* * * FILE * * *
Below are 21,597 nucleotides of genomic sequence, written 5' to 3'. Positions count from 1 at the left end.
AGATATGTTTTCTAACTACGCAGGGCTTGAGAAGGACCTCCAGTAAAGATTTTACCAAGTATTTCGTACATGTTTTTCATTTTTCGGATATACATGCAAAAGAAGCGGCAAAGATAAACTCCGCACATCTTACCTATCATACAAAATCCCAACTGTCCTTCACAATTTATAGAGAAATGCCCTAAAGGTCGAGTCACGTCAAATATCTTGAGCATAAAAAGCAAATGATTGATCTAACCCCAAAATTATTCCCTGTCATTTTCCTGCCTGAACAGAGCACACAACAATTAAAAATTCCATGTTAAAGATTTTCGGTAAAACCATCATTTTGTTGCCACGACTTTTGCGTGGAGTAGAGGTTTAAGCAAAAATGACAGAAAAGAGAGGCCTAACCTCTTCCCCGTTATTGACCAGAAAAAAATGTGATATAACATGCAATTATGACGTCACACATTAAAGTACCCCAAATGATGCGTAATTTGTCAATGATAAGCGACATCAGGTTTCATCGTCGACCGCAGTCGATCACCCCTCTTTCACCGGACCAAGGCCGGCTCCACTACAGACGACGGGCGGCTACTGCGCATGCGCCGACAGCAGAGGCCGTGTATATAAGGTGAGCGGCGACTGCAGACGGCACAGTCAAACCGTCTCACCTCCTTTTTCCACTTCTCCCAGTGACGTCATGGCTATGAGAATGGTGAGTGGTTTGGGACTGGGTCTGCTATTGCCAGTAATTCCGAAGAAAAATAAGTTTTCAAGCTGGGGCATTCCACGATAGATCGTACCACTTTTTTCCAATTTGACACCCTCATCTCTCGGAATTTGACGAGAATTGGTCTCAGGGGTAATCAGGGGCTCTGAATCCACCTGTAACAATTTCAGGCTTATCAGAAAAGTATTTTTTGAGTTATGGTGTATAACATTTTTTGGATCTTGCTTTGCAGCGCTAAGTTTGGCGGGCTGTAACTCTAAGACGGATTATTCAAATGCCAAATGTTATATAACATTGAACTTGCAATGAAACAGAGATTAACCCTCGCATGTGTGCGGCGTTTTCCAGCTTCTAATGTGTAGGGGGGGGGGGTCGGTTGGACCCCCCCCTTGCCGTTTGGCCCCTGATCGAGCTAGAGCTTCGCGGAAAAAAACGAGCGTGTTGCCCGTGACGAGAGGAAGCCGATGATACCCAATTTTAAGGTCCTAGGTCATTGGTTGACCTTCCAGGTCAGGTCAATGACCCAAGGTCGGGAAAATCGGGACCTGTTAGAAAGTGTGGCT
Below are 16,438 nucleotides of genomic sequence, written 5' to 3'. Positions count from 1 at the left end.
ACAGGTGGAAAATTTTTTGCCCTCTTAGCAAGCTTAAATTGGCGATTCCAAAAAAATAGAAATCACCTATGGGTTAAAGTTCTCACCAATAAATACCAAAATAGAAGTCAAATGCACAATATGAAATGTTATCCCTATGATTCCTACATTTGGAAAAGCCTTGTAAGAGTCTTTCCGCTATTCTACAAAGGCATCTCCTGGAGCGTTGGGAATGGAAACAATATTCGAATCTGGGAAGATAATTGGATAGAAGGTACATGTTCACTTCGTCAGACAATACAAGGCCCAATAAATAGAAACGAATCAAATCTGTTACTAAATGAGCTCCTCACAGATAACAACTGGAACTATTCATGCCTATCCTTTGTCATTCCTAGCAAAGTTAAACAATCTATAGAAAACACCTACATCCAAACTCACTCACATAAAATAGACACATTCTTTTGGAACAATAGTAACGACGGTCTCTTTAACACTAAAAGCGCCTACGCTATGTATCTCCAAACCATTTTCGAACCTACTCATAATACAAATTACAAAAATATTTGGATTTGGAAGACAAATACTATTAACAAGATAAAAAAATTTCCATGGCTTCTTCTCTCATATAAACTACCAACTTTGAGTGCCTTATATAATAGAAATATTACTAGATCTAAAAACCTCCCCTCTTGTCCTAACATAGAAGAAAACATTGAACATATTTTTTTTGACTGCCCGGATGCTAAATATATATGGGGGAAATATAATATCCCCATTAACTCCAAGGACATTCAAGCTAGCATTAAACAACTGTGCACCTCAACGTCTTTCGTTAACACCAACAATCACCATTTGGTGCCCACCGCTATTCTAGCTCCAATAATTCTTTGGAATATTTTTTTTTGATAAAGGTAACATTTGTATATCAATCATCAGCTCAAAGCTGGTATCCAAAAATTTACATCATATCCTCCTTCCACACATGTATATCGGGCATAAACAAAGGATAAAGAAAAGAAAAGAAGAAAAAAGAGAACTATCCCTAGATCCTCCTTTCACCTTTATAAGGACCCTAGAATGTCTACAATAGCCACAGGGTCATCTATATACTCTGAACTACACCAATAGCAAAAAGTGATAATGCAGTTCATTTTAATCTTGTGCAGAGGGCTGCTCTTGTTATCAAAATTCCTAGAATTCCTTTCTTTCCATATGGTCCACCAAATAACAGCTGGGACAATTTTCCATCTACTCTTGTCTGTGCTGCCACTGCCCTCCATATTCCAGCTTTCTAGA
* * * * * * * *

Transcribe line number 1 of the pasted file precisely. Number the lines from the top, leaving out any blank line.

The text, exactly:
Below are 21,597 nucleotides of genomic sequence, written 5' to 3'. Positions count from 1 at the left end.